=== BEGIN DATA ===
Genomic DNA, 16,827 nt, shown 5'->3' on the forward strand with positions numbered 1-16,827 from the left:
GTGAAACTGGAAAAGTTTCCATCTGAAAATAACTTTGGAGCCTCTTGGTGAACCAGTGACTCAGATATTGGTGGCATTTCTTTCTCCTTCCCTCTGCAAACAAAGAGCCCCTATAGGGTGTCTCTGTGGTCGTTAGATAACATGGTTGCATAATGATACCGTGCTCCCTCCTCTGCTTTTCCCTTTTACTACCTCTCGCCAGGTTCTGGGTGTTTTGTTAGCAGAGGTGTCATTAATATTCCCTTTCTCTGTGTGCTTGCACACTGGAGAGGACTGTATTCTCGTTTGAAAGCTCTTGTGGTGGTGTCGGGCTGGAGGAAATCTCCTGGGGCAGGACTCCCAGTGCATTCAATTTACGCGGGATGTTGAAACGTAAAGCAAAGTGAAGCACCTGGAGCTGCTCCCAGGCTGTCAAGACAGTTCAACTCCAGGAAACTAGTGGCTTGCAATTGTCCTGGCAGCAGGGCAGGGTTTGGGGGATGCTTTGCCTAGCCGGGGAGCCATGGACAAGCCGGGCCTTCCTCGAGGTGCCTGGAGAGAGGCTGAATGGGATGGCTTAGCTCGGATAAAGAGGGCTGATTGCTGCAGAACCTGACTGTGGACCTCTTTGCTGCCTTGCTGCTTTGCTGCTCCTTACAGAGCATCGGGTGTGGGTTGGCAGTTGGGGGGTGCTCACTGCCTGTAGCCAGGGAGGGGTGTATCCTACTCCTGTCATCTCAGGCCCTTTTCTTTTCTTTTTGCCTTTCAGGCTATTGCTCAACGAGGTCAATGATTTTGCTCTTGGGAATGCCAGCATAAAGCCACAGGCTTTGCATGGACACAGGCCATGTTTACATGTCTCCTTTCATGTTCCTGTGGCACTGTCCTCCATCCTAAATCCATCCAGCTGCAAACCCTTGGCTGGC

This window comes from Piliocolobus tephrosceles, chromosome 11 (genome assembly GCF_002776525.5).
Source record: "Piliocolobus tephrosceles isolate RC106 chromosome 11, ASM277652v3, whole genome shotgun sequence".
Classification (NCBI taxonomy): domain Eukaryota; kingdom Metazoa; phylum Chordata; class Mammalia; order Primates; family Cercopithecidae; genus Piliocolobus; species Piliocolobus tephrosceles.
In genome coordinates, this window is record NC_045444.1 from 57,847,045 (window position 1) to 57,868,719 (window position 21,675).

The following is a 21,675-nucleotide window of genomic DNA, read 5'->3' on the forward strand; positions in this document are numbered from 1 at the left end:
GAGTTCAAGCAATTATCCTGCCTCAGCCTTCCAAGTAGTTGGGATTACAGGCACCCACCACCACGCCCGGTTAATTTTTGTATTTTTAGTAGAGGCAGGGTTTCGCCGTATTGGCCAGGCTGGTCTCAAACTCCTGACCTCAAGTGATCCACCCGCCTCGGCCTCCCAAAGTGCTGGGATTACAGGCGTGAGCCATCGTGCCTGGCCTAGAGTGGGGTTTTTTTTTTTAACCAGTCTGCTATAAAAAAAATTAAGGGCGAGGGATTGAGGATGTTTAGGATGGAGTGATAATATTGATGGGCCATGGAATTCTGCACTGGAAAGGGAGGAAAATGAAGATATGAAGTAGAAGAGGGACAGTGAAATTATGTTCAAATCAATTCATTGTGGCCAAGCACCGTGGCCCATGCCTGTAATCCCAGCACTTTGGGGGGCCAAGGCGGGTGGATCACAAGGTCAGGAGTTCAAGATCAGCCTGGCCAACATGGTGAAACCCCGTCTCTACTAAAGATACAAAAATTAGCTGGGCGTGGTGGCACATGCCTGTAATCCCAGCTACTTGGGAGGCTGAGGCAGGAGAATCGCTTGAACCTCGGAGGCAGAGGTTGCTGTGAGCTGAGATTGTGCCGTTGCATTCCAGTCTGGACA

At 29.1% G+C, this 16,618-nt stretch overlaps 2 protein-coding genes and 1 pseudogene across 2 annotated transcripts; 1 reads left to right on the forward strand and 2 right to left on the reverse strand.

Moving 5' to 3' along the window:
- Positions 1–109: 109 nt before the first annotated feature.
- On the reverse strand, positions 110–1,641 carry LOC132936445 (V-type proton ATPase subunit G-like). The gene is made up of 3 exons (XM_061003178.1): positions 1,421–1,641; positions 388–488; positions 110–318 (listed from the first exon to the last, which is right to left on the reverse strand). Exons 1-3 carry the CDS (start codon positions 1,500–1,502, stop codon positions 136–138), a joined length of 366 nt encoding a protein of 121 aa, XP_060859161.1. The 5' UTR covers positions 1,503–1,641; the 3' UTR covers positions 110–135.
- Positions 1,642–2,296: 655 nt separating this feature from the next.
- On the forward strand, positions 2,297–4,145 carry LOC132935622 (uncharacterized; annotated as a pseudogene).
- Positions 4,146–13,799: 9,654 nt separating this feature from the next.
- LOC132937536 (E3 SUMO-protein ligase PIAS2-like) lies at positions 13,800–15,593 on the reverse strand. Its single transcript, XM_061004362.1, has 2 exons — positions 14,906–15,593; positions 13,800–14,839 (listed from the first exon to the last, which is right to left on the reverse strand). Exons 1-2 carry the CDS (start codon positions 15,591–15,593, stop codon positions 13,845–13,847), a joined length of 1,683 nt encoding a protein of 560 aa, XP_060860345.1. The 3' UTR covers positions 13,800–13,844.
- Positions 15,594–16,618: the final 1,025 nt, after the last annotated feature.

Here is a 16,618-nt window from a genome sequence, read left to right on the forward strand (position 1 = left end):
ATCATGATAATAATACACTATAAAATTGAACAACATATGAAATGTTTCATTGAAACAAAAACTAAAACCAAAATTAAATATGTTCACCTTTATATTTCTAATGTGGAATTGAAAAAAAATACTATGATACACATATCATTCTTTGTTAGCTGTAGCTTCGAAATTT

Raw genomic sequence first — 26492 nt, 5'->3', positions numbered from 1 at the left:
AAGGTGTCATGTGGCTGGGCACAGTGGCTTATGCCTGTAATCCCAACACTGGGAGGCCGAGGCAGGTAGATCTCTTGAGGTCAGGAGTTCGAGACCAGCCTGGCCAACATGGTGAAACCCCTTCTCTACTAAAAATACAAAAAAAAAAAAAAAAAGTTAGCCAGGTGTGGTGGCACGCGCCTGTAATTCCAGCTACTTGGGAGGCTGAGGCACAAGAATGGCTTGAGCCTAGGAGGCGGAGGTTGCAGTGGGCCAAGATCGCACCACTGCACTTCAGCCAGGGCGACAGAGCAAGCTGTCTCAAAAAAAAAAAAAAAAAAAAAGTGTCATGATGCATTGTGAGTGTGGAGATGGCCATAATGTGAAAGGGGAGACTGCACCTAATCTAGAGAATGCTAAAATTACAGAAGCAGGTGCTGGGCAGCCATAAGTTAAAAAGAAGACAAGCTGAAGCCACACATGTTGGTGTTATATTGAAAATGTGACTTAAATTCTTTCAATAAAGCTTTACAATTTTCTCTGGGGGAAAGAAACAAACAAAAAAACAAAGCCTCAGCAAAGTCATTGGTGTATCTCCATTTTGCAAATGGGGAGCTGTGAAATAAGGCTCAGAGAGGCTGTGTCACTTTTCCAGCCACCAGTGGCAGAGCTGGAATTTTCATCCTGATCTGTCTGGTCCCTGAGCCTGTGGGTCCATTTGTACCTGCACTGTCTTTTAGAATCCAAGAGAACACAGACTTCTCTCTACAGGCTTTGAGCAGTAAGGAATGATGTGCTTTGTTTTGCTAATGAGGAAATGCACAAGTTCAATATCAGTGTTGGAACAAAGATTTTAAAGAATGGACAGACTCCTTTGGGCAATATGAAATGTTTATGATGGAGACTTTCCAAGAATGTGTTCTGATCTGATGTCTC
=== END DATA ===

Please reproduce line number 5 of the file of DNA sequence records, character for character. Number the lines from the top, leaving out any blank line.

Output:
Classification (NCBI taxonomy): domain Eukaryota; kingdom Metazoa; phylum Chordata; class Mammalia; order Primates; family Cercopithecidae; genus Piliocolobus; species Piliocolobus tephrosceles.